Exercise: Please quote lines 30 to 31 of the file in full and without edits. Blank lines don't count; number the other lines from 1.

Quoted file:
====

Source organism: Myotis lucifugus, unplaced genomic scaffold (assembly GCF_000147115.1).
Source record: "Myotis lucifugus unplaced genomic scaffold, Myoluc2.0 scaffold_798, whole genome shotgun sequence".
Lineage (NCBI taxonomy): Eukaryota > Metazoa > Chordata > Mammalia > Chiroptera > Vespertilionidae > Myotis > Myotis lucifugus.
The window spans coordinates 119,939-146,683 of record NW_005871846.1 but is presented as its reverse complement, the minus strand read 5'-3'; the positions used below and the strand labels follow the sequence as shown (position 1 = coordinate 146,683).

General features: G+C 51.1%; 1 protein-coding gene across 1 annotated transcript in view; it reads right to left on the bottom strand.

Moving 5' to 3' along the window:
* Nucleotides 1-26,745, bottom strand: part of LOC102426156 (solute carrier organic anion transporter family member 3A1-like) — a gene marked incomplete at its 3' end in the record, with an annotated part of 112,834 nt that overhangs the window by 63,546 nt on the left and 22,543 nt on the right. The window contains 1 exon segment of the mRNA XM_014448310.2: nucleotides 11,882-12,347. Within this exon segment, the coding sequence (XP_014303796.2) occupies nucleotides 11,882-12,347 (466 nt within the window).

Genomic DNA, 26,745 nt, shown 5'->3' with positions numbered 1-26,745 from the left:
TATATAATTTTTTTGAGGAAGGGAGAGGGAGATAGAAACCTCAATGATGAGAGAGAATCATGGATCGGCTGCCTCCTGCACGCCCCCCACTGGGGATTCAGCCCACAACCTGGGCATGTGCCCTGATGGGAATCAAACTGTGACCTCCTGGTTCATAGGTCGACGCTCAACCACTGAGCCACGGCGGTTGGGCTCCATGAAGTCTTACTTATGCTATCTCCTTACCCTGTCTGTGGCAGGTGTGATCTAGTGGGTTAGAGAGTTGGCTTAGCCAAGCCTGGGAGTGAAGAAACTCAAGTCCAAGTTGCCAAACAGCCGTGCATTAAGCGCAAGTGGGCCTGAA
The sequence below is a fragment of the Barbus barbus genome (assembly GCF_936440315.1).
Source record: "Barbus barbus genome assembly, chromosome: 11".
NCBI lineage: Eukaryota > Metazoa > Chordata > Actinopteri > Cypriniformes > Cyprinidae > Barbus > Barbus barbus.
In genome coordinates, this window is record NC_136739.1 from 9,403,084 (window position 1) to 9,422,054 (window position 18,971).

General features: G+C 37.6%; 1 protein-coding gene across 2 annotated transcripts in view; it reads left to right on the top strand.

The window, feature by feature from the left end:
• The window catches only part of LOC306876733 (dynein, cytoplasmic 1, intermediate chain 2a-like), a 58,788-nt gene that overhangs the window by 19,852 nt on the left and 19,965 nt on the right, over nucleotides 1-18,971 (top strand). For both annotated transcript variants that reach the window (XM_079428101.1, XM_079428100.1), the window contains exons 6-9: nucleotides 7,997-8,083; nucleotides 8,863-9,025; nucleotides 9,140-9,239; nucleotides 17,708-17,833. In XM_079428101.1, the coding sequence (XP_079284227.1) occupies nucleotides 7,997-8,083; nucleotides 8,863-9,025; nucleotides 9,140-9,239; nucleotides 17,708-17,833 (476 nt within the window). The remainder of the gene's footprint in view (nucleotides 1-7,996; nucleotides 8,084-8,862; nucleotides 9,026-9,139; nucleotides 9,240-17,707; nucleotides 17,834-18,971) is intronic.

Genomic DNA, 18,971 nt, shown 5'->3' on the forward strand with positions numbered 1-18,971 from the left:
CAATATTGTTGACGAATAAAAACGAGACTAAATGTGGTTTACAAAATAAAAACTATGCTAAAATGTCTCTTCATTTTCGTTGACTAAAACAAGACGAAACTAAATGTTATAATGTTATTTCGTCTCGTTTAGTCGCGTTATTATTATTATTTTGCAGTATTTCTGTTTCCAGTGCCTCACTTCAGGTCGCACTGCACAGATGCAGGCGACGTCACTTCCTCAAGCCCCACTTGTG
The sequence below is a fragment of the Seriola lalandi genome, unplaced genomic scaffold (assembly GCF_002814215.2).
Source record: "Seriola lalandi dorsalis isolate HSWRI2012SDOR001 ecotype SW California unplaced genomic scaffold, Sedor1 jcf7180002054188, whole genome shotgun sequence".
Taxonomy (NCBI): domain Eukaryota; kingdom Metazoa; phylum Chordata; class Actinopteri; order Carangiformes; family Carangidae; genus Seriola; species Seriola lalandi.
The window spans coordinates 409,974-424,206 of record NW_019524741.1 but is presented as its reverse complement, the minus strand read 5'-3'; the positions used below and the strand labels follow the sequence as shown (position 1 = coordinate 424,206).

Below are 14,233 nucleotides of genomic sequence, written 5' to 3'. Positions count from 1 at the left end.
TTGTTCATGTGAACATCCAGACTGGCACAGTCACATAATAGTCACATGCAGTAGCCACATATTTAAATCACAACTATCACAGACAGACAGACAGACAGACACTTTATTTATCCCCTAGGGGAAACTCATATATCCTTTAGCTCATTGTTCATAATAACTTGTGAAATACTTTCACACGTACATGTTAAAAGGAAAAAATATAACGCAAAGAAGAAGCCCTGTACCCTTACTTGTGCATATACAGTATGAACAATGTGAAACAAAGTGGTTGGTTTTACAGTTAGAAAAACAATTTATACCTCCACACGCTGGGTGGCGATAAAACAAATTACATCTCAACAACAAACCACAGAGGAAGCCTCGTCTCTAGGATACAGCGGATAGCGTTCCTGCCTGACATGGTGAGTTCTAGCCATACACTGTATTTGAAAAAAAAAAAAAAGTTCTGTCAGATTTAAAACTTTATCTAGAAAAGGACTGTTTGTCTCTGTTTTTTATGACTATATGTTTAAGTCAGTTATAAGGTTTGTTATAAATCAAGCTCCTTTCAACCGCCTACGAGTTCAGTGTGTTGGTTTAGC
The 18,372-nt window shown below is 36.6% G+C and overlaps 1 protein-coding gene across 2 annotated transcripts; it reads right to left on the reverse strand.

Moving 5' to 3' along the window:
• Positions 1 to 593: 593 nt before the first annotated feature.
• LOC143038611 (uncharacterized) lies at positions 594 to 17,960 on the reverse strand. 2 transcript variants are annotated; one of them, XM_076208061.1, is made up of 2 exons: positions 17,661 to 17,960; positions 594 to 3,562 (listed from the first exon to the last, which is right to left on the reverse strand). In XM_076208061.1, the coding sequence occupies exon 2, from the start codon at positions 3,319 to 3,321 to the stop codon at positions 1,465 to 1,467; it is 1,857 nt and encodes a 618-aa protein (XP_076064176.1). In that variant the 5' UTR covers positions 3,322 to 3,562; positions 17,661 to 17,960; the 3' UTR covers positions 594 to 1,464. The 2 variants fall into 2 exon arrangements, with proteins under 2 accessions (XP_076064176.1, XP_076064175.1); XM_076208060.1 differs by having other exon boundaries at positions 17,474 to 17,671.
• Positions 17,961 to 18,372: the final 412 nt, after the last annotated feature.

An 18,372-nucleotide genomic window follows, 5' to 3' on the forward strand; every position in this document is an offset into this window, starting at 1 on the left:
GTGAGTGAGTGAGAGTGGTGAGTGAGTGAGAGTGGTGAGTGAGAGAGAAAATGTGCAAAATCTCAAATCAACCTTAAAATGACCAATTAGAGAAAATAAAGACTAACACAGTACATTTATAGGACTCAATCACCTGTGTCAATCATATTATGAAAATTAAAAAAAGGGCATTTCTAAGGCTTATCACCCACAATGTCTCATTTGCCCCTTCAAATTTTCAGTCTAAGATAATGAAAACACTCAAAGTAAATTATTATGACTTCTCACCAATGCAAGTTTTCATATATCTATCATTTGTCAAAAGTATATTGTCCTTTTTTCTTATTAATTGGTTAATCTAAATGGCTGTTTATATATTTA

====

An 18,372-nucleotide genomic window follows, 5' to 3' on the forward strand; every position in this document is an offset into this window, starting at 1 on the left:
GTGAGTGAGTGAGAGTGGTGAGTGAGTGAGAGTGGTGAGTGAGAGAGAAAATGTGCAAAATCTCAAATCAACCTTAAAATGACCAATTAGAGAAAATAAAGACTAACACAGTACATTTATAGGACTCAATCACCTGTGTCAATCATATTATGAAAATTAAAAAAAGGGCATTTCTAAGGCTTATCACCCACAATGTCTCATTTGCCCCTTCAAATTTTCAGTCTAAGATAATGAAAACACTCAAAGTAAATTATTATGACTTCTCACCAATGCAAGTTTTCATATATCTATCATTTGTCAAAAGTATATTGTCCTTTTTTCTTATTAATTGGTTAATCTAAATGGCTGTTTATATATTTA